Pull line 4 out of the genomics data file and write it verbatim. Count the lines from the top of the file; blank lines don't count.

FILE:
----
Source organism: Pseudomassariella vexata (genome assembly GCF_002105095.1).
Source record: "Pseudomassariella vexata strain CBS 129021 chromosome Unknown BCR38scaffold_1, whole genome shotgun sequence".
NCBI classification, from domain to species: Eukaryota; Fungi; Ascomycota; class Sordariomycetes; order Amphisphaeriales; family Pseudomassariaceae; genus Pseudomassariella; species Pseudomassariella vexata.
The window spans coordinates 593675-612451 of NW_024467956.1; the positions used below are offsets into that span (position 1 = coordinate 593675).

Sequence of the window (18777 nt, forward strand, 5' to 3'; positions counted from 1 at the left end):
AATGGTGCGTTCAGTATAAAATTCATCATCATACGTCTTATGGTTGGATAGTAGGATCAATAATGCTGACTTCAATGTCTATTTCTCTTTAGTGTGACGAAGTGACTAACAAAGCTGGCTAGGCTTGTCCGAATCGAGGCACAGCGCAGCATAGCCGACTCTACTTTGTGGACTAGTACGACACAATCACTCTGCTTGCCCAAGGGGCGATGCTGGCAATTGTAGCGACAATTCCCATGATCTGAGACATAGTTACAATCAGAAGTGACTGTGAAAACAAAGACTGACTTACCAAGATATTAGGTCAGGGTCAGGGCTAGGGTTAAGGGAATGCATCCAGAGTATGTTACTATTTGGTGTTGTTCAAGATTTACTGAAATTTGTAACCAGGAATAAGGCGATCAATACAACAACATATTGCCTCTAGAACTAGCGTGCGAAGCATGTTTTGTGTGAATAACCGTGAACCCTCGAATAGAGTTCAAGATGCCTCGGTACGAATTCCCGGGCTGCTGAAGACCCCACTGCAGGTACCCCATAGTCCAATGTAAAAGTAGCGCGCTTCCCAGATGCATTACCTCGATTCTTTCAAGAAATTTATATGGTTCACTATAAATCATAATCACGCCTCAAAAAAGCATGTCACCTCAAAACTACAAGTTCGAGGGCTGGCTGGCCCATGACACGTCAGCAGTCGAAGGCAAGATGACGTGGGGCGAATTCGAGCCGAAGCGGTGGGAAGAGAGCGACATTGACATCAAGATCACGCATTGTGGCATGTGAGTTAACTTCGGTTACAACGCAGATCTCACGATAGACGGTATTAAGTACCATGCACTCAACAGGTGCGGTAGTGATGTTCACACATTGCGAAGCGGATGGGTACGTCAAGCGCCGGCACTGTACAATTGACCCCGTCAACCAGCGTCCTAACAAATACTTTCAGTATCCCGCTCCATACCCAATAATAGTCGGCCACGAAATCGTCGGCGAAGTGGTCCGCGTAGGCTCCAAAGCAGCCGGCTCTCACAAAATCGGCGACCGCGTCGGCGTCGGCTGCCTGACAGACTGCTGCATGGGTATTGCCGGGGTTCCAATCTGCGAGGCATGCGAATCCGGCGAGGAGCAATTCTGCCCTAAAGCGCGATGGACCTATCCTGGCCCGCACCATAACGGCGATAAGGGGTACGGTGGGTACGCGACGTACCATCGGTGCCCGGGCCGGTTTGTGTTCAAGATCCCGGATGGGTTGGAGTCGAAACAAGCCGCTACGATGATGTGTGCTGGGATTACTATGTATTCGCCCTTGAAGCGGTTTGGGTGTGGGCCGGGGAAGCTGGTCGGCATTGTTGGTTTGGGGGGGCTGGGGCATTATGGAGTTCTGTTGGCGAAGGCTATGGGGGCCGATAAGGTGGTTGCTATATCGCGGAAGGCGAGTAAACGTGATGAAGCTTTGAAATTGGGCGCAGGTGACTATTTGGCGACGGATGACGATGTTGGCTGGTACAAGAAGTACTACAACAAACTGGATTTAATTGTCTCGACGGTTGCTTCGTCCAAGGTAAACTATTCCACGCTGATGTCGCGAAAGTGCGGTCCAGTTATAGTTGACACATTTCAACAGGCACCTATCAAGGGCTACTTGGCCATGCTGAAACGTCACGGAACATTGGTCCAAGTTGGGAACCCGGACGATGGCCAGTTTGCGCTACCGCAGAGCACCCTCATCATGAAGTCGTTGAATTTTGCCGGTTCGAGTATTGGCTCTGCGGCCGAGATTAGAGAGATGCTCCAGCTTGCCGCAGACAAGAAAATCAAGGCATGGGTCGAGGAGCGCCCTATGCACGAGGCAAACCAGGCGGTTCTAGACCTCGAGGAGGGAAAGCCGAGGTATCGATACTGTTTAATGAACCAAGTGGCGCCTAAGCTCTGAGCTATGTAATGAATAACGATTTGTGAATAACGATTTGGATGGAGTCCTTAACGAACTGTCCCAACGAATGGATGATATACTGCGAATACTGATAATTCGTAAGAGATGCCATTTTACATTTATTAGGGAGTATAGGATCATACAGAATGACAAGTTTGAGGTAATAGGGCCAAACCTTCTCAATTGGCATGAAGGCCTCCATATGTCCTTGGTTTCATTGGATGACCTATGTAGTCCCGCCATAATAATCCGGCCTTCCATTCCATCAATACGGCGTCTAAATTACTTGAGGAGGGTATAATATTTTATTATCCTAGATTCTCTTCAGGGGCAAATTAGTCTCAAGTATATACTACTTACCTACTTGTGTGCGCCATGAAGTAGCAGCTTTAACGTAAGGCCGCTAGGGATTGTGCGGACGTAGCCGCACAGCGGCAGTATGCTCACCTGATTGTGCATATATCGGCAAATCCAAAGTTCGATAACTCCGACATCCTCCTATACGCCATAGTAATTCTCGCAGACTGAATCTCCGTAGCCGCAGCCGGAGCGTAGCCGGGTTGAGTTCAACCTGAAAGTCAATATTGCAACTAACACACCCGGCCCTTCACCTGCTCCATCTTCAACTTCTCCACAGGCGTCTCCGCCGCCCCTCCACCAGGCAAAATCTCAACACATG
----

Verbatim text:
The window spans coordinates 593675-612451 of NW_024467956.1; the positions used below are offsets into that span (position 1 = coordinate 593675).